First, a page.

South East Training - The Project Management Toolkit

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Setting Objectives

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Overview

It is important during the early stages of the Definition Phase to establish and agree a set of objectives for the project. The objectives should describe the desired outcome for the project and will be the benchmark against which the project’s success will be measured. It is essential the objectives describe the ‘end state’ rather than list the actions that will be taken to arrive there. It is also important that the objectives are measurable.

Setting the objectives at an early stage has many benefits. The objectives provide the foundation for a number of subsequent tasks during the Definition Phase, e.g. establishing the scope, selecting the project team, determining some of the risks, as well as providing you with a means of explaining your purpose to your stakeholders.

However, care need to be taken to ensure you do not confuse objectives with benefits. As stated above, the objectives describe the ‘end state’ of the project. Many of the benefits of the project may not accrue until well after the project has been completed. For example, your organisation might approach the task of establishing a foothold in the Malaysian domestic market by opening an office in Kuala Lumpur. The project objective might be to have the office open and fully functioning by a certain date and within the agreed budget. The benefits, on the other hand, might be measured in terms of the degree of market penetration over the first 12 months. The project team will be evaluated on setting up the office on time and within budget. It will be down to operations, or business-as-usual, to deliver the benefits. 

Linking to Higher Objectives

Project objectives should contribute to the achievement of one or more higher objectives set by the organisation. These may be found in:

  • The organisation's mission statement
  • The strategic plan
  • Local or departmental business plans.

SMART Objectives

In addition, objectives should be SMART, as defined below:

S pecific: Each objective must be limited to a single topic. It must answer the question which or what?

easurable: Each objective must describe the result to be achieved, and should not include the activities to be taken to accomplish it. It must be observable, something that can be assessed. It must answer the questions: how much, how many, or how well?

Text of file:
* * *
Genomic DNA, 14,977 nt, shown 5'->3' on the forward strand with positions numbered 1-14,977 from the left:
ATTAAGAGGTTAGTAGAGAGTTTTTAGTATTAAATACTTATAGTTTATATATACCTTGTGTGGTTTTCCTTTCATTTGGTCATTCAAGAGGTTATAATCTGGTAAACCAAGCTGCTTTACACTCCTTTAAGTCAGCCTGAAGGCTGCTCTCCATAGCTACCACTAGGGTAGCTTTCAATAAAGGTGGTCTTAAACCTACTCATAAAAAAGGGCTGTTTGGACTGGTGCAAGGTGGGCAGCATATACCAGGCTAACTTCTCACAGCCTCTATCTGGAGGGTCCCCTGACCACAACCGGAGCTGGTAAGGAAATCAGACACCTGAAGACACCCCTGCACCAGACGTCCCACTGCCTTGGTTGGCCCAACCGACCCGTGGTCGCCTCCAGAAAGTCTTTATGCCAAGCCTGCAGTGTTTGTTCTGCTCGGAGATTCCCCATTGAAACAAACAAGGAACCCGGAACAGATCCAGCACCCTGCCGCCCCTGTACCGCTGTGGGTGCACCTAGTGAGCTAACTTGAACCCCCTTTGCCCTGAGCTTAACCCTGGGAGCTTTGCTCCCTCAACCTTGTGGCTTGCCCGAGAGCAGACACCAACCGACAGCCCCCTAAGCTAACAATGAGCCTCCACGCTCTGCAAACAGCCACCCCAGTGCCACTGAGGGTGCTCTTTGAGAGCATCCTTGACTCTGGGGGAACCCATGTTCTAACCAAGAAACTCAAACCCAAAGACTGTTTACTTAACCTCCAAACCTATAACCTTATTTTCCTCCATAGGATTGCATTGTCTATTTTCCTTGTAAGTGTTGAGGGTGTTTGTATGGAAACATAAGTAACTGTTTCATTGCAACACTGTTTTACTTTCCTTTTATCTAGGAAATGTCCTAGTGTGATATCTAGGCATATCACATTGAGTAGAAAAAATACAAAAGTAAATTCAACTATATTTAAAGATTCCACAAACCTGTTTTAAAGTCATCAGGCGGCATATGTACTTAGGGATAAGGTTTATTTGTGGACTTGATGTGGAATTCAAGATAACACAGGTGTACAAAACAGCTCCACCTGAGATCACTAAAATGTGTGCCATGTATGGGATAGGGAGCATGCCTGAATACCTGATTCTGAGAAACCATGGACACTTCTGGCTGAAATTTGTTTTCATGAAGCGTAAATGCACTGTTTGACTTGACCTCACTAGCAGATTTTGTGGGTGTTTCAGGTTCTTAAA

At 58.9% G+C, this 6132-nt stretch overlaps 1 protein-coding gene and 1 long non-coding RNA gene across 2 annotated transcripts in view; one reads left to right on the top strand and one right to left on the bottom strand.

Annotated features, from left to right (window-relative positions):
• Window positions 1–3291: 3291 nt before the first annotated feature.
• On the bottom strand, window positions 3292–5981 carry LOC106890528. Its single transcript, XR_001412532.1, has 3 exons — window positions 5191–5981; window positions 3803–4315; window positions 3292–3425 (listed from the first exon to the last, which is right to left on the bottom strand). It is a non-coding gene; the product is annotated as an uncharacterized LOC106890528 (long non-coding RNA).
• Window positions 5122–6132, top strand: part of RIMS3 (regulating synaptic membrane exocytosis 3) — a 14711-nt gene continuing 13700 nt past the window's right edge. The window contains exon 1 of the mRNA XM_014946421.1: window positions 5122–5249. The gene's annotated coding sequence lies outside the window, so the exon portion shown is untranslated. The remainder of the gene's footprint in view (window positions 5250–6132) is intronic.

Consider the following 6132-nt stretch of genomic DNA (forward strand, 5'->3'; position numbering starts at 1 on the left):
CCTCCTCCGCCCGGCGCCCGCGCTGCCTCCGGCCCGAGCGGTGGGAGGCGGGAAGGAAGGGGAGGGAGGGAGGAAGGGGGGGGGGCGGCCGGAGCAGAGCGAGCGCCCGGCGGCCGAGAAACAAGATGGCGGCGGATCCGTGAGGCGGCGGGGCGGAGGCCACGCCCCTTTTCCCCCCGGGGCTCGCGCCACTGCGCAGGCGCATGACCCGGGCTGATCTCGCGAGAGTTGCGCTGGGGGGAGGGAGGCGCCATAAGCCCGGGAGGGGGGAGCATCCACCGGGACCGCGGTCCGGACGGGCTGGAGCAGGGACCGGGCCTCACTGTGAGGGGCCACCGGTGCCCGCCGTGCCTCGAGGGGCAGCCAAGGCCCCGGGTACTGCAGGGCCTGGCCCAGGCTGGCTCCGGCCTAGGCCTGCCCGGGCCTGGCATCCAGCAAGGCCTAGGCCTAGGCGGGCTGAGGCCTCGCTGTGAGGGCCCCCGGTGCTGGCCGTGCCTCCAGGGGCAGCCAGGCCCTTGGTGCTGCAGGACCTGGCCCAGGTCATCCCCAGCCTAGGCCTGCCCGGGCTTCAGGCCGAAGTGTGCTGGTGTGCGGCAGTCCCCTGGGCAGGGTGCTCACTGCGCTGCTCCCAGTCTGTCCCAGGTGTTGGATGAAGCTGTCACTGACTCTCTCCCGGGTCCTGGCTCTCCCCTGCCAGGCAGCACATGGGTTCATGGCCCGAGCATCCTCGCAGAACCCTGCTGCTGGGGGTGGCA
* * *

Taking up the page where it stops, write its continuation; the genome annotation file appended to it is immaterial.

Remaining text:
A chievable: Each objective should be challenging to existing resources or skills, yet it must be attainable.

R ealistic: Each objective must support and directly relate back to an organisational/ operational goal.

T ime-bound: Each objective must have a target date for completion. It must answer the question: by when?

Realistic is often replaced by relevant. In general terms, this means the project objectives should be relevant to the overall business aim.

Time-bound is sometimes incorrectly replaced by timely, meaning ‘at the right time’ rather than at a specified time.

Two Part Objective Setting

Many people have found that writing objectives in two parts has aided their thought process and clarified the expression of the objective.

Statement of Intent

This describes the overall goal of the project or activity. (Answer the question, "Where do you want to go?")

Measures of Success

This describes the standards against which achievement will be measured. (Answer the question, "How will you know when you have got there?")

Example

Statement of Intent

  • By the end of the project we will have moved in to our new office.

Measures of Success

  • This will be successful if:
    • It is completed by 15:00 hrs on Sunday
    • It costs less than £12,000
    • Staff can start work at 9:00 hrs on Monday with no disruption to our service
    • Staff report that they are happy with the new environment
    • No furniture or fittings are damaged.

The types of measures used include:

  • Time
  • Money
  • Quality
  • Quantity
  • Observable human behaviour.